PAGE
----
Baiboard vs. Talkboard

The art teacher and my school and I are talking about finding an interactive whiteboard app that he can use on Pope Day. (All Schools in and around Philadelphia will be closed for a day or two in September when Pope Francis visits).  This art teacher wants to have students collaborate on a same project on the same screen from different locations. Two apps the technology director has suggested are baiboard and talkboard. Both work as advertized. It actually is quite cool to work remotely on the same activity in real time.

Baiboard is a little more complicated to use but it does more. Talkboard is simple to use, but also simpler in its functionality. I like both. As a history teacher, I see both apps useful in the classroom for map activities and group brainstorms similar to padlet (on Baiboard).

Using Word Clouds and Phoetic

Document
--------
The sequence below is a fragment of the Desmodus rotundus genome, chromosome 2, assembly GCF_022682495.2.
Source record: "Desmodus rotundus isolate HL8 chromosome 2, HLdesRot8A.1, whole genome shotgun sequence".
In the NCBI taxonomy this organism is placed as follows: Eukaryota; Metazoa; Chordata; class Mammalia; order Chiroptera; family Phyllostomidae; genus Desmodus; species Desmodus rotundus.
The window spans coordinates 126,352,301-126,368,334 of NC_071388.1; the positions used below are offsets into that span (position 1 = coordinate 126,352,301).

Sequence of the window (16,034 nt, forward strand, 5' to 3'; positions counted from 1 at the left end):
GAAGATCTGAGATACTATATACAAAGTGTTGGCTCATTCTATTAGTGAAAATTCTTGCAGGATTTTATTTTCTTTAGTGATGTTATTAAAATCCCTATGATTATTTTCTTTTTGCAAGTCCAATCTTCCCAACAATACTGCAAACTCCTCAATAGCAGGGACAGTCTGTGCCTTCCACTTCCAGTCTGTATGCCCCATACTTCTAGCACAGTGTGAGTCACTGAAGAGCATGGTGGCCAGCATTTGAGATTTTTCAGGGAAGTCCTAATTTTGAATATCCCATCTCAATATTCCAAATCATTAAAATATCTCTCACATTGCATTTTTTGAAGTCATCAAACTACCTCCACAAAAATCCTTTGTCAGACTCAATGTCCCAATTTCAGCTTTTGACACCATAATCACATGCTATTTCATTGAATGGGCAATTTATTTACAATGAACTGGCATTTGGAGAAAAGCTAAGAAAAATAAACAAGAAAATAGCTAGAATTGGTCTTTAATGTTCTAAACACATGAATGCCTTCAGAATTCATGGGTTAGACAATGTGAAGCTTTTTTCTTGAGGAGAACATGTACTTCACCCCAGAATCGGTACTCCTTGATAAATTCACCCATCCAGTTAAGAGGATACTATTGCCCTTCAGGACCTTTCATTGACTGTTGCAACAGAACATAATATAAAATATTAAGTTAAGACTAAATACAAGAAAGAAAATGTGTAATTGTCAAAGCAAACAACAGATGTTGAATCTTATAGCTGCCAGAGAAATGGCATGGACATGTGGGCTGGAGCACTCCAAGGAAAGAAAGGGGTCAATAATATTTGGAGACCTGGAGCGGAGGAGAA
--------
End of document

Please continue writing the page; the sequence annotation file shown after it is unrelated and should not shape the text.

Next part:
Here are some cool ideas on how to use word clouds. So, I'd add to this idea a couple of things. I'm teaching a world religions unit. I think it could be powerful for kids to use phoetic, a word cloud app that builds upon a picture, to create word clouds capturing a visual image and main concepts of a religion. For instance+, here is a phonetic word cloud created by a 5th grader using the cover of Maniac Magee.

Wednesday, August 5, 2015

Thing Link Video

I think thinglink video has the potential to be very powerful. Most teachers have had kids watch videos in class or for HW. Using thinglink, you can embed your questions or other links of pertinent information right in the video itself. I can think of many classroom applications. In this goofy video, I added a google form, a quiz using online quiz creator, a wikipedia entry and a link to an NPR interview. It took all of 20 minutes. As a teacher, I'd feel this is time well spent.